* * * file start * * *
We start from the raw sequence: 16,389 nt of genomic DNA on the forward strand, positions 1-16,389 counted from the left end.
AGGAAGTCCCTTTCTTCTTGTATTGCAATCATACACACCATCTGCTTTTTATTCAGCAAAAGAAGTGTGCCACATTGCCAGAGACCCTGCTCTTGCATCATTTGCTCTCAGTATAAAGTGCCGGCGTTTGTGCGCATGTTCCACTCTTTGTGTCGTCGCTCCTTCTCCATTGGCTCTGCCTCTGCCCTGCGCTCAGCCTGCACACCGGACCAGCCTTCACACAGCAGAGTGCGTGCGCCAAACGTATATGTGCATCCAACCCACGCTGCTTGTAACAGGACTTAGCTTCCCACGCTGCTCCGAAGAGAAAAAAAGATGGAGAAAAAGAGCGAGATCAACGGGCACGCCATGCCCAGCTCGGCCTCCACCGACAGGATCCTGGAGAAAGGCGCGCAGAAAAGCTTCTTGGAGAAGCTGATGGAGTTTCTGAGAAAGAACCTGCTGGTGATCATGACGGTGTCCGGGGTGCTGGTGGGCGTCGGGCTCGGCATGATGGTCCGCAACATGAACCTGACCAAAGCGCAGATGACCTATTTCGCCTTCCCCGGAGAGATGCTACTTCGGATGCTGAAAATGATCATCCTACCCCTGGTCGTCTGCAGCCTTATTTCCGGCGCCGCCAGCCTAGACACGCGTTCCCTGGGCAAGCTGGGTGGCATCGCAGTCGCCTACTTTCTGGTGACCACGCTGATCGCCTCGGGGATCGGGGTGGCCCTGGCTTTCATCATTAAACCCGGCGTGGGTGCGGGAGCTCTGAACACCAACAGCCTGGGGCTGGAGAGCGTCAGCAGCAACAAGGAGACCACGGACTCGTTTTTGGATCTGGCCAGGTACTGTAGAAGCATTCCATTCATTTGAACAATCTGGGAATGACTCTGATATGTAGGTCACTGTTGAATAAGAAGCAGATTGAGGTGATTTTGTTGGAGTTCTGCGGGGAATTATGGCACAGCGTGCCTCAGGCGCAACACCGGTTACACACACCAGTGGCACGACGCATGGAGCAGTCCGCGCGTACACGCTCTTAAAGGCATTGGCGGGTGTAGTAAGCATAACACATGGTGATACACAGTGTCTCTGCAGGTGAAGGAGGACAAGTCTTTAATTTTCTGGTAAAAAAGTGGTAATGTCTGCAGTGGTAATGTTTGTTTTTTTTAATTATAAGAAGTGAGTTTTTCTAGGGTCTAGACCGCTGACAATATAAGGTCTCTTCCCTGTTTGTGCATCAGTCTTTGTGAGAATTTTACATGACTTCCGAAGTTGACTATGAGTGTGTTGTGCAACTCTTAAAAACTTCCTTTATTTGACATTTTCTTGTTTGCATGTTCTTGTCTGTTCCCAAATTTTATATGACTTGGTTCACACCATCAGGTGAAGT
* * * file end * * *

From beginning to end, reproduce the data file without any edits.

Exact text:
We start from the raw sequence: 16,389 nt of genomic DNA on the forward strand, positions 1-16,389 counted from the left end.
AGGAAGTCCCTTTCTTCTTGTATTGCAATCATACACACCATCTGCTTTTTATTCAGCAAAAGAAGTGTGCCACATTGCCAGAGACCCTGCTCTTGCATCATTTGCTCTCAGTATAAAGTGCCGGCGTTTGTGCGCATGTTCCACTCTTTGTGTCGTCGCTCCTTCTCCATTGGCTCTGCCTCTGCCCTGCGCTCAGCCTGCACACCGGACCAGCCTTCACACAGCAGAGTGCGTGCGCCAAACGTATATGTGCATCCAACCCACGCTGCTTGTAACAGGACTTAGCTTCCCACGCTGCTCCGAAGAGAAAAAAAGATGGAGAAAAAGAGCGAGATCAACGGGCACGCCATGCCCAGCTCGGCCTCCACCGACAGGATCCTGGAGAAAGGCGCGCAGAAAAGCTTCTTGGAGAAGCTGATGGAGTTTCTGAGAAAGAACCTGCTGGTGATCATGACGGTGTCCGGGGTGCTGGTGGGCGTCGGGCTCGGCATGATGGTCCGCAACATGAACCTGACCAAAGCGCAGATGACCTATTTCGCCTTCCCCGGAGAGATGCTACTTCGGATGCTGAAAATGATCATCCTACCCCTGGTCGTCTGCAGCCTTATTTCCGGCGCCGCCAGCCTAGACACGCGTTCCCTGGGCAAGCTGGGTGGCATCGCAGTCGCCTACTTTCTGGTGACCACGCTGATCGCCTCGGGGATCGGGGTGGCCCTGGCTTTCATCATTAAACCCGGCGTGGGTGCGGGAGCTCTGAACACCAACAGCCTGGGGCTGGAGAGCGTCAGCAGCAACAAGGAGACCACGGACTCGTTTTTGGATCTGGCCAGGTACTGTAGAAGCATTCCATTCATTTGAACAATCTGGGAATGACTCTGATATGTAGGTCACTGTTGAATAAGAAGCAGATTGAGGTGATTTTGTTGGAGTTCTGCGGGGAATTATGGCACAGCGTGCCTCAGGCGCAACACCGGTTACACACACCAGTGGCACGACGCATGGAGCAGTCCGCGCGTACACGCTCTTAAAGGCATTGGCGGGTGTAGTAAGCATAACACATGGTGATACACAGTGTCTCTGCAGGTGAAGGAGGACAAGTCTTTAATTTTCTGGTAAAAAAGTGGTAATGTCTGCAGTGGTAATGTTTGTTTTTTTTAATTATAAGAAGTGAGTTTTTCTAGGGTCTAGACCGCTGACAATATAAGGTCTCTTCCCTGTTTGTGCATCAGTCTTTGTGAGAATTTTACATGACTTCCGAAGTTGACTATGAGTGTGTTGTGCAACTCTTAAAAACTTCCTTTATTTGACATTTTCTTGTTTGCATGTTCTTGTCTGTTCCCAAATTTTATATGACTTGGTTCACACCATCAGGTGAAGT